Checking into the background of mechanical banks can be a very interesting, but sometimes frustrating situation. On the interesting side lets take for example a mechanical bank with absolutely nothing on it, that is to say no patent date or information of any kind is on the bank. In certain cases with considerable research through patents, old catalogs, and the like we have been able to assemble complete background information as to the designer, manufacturer, period in which the bank was made, and so on. This, of course, is great and quite rewarding. On the other hand, the ideal situation is to have a patent date to work with since some of the unmarked mechanicals remain without complete factual background. Now to the frustrating situation, this involves a mechanical bank that may have the name of a company and the city right on the bank itself and we can find absolutely nothing about it. A typical example of this is the 20th Century Savings Bank. Here is a bank with the company name and the city, Pittsburgh, Pa., cast right on the bank and the writer has been unable to date to find definitive information of any kind. A lot of time has been spent in research with respect to this bank with no results to show for it, and this Pittsburgh bank has really bugged the writer.
Well we are up against the same situation as we reach our choice as No. 236 in the numerical classification. This is the Chandlers Bank, and up to now in spite of a company name and the city, the writer has been unable to run into anything but a stone wall. And this is after a considerable amount of time and effort on the part of the writer and several other individuals.
The large impressive well made locking coin trap is, strangely enough, one of the main features of this bank. It is located in the underside of the base and utilizes a well made lock. On the coin trap itself in large raised letters appears the name of the bank, "Chandlers Bank." Underneath this appears "Pat AP" then "Natl Brass Wks Cleveland." At this point the writer would like to make mention of the fact that he has in no way given up on researching this bank and sooner or later he expects to get it nailed down.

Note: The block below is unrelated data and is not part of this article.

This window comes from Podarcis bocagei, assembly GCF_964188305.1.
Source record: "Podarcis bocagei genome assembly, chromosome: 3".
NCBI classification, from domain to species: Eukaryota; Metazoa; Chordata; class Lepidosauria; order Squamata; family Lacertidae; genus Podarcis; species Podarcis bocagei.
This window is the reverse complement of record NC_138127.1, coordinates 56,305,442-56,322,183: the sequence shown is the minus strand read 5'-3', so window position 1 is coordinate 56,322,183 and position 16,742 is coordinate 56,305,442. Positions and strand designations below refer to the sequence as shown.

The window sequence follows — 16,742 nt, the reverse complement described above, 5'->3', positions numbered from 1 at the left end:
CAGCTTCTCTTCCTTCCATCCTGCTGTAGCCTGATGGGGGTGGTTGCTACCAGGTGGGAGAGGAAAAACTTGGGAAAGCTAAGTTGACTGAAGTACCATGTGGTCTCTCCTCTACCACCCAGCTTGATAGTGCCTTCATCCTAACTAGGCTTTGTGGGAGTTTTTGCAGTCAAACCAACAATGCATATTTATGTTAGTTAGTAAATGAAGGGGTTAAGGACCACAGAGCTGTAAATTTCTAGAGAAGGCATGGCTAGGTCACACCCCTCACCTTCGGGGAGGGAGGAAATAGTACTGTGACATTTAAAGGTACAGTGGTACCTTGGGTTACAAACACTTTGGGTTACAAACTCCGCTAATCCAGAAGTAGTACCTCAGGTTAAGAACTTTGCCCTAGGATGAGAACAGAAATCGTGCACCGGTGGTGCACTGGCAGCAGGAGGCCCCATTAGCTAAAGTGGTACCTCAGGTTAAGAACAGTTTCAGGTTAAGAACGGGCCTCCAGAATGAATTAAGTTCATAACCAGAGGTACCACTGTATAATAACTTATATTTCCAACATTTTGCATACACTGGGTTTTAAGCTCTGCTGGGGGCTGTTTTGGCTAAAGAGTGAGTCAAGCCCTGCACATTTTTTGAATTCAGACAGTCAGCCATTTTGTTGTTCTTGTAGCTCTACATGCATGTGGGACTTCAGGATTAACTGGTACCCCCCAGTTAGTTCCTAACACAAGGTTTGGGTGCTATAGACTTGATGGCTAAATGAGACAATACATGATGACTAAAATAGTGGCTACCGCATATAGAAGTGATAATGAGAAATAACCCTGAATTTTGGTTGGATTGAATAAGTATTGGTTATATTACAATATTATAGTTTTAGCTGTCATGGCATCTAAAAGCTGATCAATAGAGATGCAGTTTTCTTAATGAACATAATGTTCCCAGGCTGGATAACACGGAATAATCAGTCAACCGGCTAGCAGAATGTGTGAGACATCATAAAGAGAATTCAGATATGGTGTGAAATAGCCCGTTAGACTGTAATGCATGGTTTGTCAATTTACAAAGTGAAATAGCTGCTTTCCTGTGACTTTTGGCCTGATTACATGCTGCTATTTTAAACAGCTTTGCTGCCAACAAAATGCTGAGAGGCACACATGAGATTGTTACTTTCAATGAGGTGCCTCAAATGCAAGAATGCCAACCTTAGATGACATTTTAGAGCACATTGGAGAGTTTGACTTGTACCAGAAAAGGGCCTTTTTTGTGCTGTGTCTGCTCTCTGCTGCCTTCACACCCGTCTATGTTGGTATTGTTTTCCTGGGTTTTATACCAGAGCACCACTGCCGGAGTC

In any case, the Chandlers Bank is circa 1900 or so. This could be somewhat into the 1910 period. It has a type of electrolytic bronze finish that was used in this period. Also, it is a combination of cast iron and heavy sheet metal stamping used in this time period. And it was made by the National Brass Works as indicated on the bank itself.
It is a very well made solid bank of the disappearing coin in the drawer type. The front and sides of the drawer, by the way, are made of brass or bronze. To operate, pull the drawer open and place a coin therein. Close drawer and re-open and the coin has disappeared. This Banks operation is the same as several of the wooden bureau type that have previously appeared in article form. As can be noted in the photo, there is a handle on top and the front is quite decorative in a highly raised casting. The name "Savings Bank" appears under the drawer. A fluted column is on each side of the front.
As mentioned, the finish of the bank gives the appearance of being brass or bronze and highlighted streaks run through this finish. Also, as mentioned, it is an exceptionally sturdy bank and could obviously stand a degree of rough treatment. On this basis one would think that it would be an easy bank to come by not so, it is a rather difficult bank to find and particularly so with the bronze finish in good or better original condition.
The Chandlers pictured is a fine all original example of this somewhat unusual bank. This includes the original coin trap, which in the case of this bank is quite important.